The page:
- About 10% of merchandise sold in the U.S. 2018 was returned. The figure was the same in 2017 after more than a decade of relative stasis in the high single digits, according to surveys and data from the National Retail Federation and Appriss.
- Returns have grown from $171.4 billion in 2007 to $369 billion in 2018, according to Appriss.
- The slight uptick in the percentage of sales returned could be the result of e-commerce, according to Tom Rittman, the vice president of marketing at Appriss. "Online transactions have a much higher return rate than in the stores," Rittman told Supply Chain Dive. Customers who buy online might buy multiple sizes or colors to see what they like and end up returning what they don't want, he said.
Many retailers want to lower the overall number of returns, because they can be costly and lead to waste, according to Retail Dive. At the same time, consumer-friendly return policies are critical for good customer service.
A survey last year from Voxware found 88% of shoppers want to be able to return a purchase, and 95% said how easy this process is can help determine if they'll shop with the retailer again.
Companies like Walmart continue to roll out options that make it easier to return items. The reason Walmart is changing its process, according to company CEO Greg Foran, is to reduce shrinkage or the measure of sales a company missed out on as a result of inaccurate inventory.
“Managing returns not only saves [retailers] return dollars, but also saves them on their shrink number," Rittman said. "So it’s a good solution across the entire business to keep a closer eye on all your returns."
Adding to the complexity of reverse logistics are fraudulent returns. About 5% of total returns are fraudulent, according to Appriss.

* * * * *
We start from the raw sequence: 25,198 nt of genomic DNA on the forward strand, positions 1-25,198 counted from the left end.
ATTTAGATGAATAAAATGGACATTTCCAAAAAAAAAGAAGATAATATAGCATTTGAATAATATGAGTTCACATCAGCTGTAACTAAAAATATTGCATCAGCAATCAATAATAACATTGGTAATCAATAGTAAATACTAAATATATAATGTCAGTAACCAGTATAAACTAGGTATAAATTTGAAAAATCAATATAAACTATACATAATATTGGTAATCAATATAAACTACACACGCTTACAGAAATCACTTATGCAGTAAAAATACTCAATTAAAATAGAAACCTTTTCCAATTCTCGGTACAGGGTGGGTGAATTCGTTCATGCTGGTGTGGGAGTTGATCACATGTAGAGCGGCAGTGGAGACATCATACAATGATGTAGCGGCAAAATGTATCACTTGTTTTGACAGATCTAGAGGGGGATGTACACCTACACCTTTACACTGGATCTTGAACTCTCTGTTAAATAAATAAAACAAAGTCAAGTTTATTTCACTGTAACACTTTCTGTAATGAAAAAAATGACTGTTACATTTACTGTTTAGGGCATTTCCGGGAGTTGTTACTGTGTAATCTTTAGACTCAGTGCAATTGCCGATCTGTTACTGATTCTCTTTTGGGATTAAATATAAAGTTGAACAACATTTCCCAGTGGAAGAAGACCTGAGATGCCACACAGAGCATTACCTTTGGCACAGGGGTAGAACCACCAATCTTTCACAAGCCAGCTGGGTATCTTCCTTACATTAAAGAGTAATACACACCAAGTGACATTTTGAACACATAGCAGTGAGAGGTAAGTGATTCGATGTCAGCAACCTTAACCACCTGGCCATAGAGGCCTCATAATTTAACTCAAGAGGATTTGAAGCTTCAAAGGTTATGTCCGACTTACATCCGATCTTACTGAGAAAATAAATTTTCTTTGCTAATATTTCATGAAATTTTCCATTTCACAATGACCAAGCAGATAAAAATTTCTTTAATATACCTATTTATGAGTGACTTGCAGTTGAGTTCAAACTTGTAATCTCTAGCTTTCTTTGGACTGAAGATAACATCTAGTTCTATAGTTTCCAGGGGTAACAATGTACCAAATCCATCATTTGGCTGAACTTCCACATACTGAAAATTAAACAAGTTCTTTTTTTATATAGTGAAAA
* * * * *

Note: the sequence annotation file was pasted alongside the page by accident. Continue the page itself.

Retailers have done a good job of ensuring returns fraud hasn't grown as a percentage of overall sales, according to Rittman. But bad actors are still occasionally able to take advantage of story return policies. There were about $18 billion in fraudulent returns in 2018, according to Appriss' most recent report.
How do these actors take advantage of the system? Rittman provided an example: Imagine someone buys a printer and leaves the store to put it in the car. Then, receipt in hand, the person goes back into the store, grabs a printer off the shelf and takes it to the return counter. One approved return later and, in this hypothetical scenario, this person leaves with a free printer.
Increasingly, companies are looking to technology to help them stop these kinds of returns. Appriss sells a product that retailers use to help catch return fraud.
Looking at the historical buying behavior of a shopper at the point of sale can provide some insight into whether a transaction is legitimate or warrants closer inspection. Retailers look at patterns in this information and detect anomalies using variables like the customer's purchase and return history, where they typically buy from and if a store is outside their typically purchasing region, Rittman said.
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